June 13, 2014 7:04 pm

Why some law firms are offering piecemeal services

TORONTO – Luke Halsted recently found himself in desperate need of a legal help and found help with a unique service from a law firm.

He was hoping to represent himself against his former partner in court when a letter made him rethink his decision.

“I got a letter in the mail from a lawyer I’d never heard of, “ said Halsted, “My ex-partner had qualified for full legal aid.”

Halsted recalls feeling panicked at the thought of representing himself against a  trained lawyer.

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“I wasn’t in the position to pay for full representation,” he said.

He sought help online and found the law firm of Gelman and Associates, a law firm that offered piecemeal work.

“This gives individuals the opportunity, who normally couldn’t, [to] hire  full-time lawyers,” Lisa Gelman,  a family lawyer said.

The firm started offering free webinars and online advice  five years ago and are now offering piece by piece service.

Some of Gelman’s associates were hesitant at first, and questioned the new method of business.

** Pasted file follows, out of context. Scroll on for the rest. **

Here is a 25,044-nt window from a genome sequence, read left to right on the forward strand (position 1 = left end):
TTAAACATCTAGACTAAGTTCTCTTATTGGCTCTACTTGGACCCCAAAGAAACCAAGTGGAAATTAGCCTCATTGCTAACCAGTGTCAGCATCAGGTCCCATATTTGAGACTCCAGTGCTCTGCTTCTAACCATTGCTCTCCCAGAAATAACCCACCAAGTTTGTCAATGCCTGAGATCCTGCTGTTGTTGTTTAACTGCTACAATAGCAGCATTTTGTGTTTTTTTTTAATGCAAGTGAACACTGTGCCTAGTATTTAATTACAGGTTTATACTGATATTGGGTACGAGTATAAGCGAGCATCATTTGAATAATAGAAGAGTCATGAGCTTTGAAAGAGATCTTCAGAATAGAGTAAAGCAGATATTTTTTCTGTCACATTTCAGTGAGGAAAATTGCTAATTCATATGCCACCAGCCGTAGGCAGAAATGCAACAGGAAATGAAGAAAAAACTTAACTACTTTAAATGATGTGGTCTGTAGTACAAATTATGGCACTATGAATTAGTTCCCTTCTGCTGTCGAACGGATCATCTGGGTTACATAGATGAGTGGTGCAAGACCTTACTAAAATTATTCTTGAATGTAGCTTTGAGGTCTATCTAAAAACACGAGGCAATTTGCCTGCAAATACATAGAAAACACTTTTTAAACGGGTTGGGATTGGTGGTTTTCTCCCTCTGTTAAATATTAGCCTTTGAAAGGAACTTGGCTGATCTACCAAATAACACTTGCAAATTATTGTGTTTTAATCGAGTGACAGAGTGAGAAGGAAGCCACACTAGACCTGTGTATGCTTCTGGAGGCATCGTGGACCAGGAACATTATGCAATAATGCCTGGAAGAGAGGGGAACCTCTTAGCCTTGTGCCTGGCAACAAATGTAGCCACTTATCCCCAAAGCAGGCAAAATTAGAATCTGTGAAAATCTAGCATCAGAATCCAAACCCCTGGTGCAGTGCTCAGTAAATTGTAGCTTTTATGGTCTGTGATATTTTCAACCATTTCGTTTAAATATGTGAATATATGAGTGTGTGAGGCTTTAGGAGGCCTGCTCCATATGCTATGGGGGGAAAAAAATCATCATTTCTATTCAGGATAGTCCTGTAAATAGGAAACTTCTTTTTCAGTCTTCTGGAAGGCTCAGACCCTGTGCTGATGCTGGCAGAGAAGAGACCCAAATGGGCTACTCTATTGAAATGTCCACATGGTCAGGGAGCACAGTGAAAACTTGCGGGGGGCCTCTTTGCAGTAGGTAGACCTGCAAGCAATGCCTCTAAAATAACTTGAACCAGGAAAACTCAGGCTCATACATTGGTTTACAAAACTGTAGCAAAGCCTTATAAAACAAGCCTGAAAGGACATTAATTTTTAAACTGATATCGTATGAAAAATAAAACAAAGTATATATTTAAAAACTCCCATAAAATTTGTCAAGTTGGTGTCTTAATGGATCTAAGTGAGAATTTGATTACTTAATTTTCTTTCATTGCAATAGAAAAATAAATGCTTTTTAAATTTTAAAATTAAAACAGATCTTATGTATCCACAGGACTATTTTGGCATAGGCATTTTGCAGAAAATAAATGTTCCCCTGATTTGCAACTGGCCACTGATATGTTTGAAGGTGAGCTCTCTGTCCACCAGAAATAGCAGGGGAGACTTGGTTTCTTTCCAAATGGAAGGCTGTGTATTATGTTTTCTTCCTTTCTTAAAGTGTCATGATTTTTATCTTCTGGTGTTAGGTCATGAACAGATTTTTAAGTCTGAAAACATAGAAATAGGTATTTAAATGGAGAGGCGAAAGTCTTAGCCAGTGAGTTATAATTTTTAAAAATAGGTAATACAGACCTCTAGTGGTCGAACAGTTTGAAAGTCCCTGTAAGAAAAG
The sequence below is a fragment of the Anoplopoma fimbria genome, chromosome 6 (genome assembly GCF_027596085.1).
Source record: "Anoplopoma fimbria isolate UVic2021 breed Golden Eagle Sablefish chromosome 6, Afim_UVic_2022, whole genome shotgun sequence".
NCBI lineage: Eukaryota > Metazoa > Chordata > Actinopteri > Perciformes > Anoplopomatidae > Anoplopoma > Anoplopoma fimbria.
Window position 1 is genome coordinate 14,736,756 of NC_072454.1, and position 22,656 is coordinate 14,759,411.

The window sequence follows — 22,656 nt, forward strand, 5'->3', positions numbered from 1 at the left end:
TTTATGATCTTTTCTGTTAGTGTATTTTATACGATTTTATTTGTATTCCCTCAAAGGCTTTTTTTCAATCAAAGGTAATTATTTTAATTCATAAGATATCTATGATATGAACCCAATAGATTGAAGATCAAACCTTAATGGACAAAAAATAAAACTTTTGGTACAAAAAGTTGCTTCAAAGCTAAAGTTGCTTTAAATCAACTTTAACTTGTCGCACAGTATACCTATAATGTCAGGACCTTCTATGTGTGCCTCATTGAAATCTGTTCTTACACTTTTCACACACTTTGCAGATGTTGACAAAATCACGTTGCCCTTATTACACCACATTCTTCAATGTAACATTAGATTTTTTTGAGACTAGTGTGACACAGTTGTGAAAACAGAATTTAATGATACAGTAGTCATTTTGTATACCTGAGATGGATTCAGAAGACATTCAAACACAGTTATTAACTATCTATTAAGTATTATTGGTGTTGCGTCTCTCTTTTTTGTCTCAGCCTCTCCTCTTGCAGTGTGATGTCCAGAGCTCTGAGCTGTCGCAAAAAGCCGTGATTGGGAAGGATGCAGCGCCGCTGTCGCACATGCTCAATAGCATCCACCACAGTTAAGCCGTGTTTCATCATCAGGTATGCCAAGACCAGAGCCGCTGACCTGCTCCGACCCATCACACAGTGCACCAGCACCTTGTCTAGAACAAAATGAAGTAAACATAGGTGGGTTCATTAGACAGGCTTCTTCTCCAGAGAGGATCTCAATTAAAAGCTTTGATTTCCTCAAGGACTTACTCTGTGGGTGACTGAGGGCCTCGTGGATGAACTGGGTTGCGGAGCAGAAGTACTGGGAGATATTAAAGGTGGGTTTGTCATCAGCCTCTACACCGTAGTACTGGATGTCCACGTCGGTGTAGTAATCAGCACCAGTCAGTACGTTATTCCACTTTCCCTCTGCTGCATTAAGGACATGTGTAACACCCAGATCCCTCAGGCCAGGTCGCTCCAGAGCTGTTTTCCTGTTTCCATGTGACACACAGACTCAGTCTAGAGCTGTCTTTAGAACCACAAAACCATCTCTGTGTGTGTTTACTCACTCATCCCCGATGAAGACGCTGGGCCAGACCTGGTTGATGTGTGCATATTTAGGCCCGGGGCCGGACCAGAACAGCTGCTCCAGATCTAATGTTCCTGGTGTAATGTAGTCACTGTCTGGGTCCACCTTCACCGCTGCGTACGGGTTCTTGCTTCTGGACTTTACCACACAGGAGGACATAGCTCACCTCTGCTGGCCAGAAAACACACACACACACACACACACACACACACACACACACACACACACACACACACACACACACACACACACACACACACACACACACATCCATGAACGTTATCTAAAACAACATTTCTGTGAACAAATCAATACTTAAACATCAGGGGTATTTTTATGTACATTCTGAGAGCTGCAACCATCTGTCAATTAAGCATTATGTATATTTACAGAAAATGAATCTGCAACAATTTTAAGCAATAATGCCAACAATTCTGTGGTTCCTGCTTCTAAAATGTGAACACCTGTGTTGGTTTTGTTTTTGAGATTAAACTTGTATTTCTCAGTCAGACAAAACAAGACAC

The principle in the firm however said the choice to offer piecemeal work was about increasing access to justice – and those that can afford to pay for lawyers, “still hire lawyers.”

Gelman’s piecemeal work allows clients can choose from a list of offerings, ranging from just one part of a service to the full package.

“Clients or potential clients can represent themselves at court, for instance,” Gelman said.

For less complicated cases, there are websites that offer full DIY packages.

Toronto-based site mylegalbriefcase.ca was founded by lawyer Monica Goyal.  The site describes itself as the Turbo Tax of legal representation, offering pre-made forms for wills, and small claims, as well as services for business clients.

One of the sites paralegals, Trent Knackstedt, said the savings can be extreme. A form for small claims can start as low as $79, if a lawyer were to offer full services for small claims, it could be as high as $2,000.

“The forms are really easily edited.” says Knackstedt, “none of them require the document to be signed by a lawyer or paralegal.”

The documents can be amended if something needs to be changed and the price includes fees to  retain files.

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